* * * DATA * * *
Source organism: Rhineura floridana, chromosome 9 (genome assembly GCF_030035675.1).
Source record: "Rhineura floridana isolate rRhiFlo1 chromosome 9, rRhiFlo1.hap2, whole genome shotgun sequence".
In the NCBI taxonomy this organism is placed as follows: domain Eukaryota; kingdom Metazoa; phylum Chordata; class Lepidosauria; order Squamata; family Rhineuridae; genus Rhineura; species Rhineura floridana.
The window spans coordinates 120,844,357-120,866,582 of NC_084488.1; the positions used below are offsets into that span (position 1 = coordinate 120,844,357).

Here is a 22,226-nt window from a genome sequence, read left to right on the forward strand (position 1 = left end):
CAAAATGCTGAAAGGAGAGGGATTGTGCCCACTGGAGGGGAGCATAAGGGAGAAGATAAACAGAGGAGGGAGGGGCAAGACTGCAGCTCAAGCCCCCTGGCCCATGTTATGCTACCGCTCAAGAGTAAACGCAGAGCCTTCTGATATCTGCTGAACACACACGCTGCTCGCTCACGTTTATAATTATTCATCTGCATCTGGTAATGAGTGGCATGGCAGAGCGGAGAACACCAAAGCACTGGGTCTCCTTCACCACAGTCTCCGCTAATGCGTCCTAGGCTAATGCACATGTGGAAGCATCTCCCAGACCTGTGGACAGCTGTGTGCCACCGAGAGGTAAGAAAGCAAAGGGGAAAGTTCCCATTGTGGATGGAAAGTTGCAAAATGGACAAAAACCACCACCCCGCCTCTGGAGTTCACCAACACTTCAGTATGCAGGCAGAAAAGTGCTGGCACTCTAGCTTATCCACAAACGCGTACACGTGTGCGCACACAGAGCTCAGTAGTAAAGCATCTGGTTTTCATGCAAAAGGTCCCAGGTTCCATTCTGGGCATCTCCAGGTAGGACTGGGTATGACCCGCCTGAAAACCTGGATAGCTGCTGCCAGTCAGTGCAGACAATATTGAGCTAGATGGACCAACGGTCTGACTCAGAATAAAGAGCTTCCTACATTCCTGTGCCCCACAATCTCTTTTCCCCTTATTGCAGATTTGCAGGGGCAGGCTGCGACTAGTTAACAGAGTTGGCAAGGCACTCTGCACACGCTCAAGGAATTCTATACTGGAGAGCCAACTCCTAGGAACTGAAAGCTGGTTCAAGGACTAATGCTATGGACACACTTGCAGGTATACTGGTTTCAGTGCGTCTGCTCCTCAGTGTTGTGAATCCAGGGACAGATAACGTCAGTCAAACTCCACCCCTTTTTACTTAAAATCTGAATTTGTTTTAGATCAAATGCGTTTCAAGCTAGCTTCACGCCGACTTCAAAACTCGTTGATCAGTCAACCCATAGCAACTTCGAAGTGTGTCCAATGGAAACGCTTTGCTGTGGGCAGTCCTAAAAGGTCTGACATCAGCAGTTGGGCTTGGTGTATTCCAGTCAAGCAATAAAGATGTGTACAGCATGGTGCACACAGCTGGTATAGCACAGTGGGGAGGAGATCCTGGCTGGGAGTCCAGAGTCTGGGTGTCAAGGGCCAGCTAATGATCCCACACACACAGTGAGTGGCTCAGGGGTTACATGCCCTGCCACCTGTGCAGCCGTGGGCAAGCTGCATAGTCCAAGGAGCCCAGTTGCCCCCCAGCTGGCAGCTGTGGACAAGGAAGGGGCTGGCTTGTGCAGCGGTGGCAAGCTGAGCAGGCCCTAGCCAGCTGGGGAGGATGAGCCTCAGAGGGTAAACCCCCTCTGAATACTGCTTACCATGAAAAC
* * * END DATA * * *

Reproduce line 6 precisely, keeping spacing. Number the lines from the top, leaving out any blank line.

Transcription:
CAAAATGCTGAAAGGAGAGGGATTGTGCCCACTGGAGGGGAGCATAAGGGAGAAGATAAACAGAGGAGGGAGGGGCAAGACTGCAGCTCAAGCCCCCTGGCCCATGTTATGCTACCGCTCAAGAGTAAACGCAGAGCCTTCTGATATCTGCTGAACACACACGCTGCTCGCTCACGTTTATAATTATTCATCTGCATCTGGTAATGAGTGGCATGGCAGAGCGGAGAACACCAAAGCACTGGGTCTCCTTCACCACAGTCTCCGCTAATGCGTCCTAGGCTAATGCACATGTGGAAGCATCTCCCAGACCTGTGGACAGCTGTGTGCCACCGAGAGGTAAGAAAGCAAAGGGGAAAGTTCCCATTGTGGATGGAAAGTTGCAAAATGGACAAAAACCACCACCCCGCCTCTGGAGTTCACCAACACTTCAGTATGCAGGCAGAAAAGTGCTGGCACTCTAGCTTATCCACAAACGCGTACACGTGTGCGCACACAGAGCTCAGTAGTAAAGCATCTGGTTTTCATGCAAAAGGTCCCAGGTTCCATTCTGGGCATCTCCAGGTAGGACTGGGTATGACCCGCCTGAAAACCTGGATAGCTGCTGCCAGTCAGTGCAGACAATATTGAGCTAGATGGACCAACGGTCTGACTCAGAATAAAGAGCTTCCTACATTCCTGTGCCCCACAATCTCTTTTCCCCTTATTGCAGATTTGCAGGGGCAGGCTGCGACTAGTTAACAGAGTTGGCAAGGCACTCTGCACACGCTCAAGGAATTCTATACTGGAGAGCCAACTCCTAGGAACTGAAAGCTGGTTCAAGGACTAATGCTATGGACACACTTGCAGGTATACTGGTTTCAGTGCGTCTGCTCCTCAGTGTTGTGAATCCAGGGACAGATAACGTCAGTCAAACTCCACCCCTTTTTACTTAAAATCTGAATTTGTTTTAGATCAAATGCGTTTCAAGCTAGCTTCACGCCGACTTCAAAACTCGTTGATCAGTCAACCCATAGCAACTTCGAAGTGTGTCCAATGGAAACGCTTTGCTGTGGGCAGTCCTAAAAGGTCTGACATCAGCAGTTGGGCTTGGTGTATTCCAGTCAAGCAATAAAGATGTGTACAGCATGGTGCACACAGCTGGTATAGCACAGTGGGGAGGAGATCCTGGCTGGGAGTCCAGAGTCTGGGTGTCAAGGGCCAGCTAATGATCCCACACACACAGTGAGTGGCTCAGGGGTTACATGCCCTGCCACCTGTGCAGCCGTGGGCAAGCTGCATAGTCCAAGGAGCCCAGTTGCCCCCCAGCTGGCAGCTGTGGACAAGGAAGGGGCTGGCTTGTGCAGCGGTGGCAAGCTGAGCAGGCCCTAGCCAGCTGGGGAGGATGAGCCTCAGAGGGTAAACCCCCTCTGAATACTGCTTACCATGAAAAC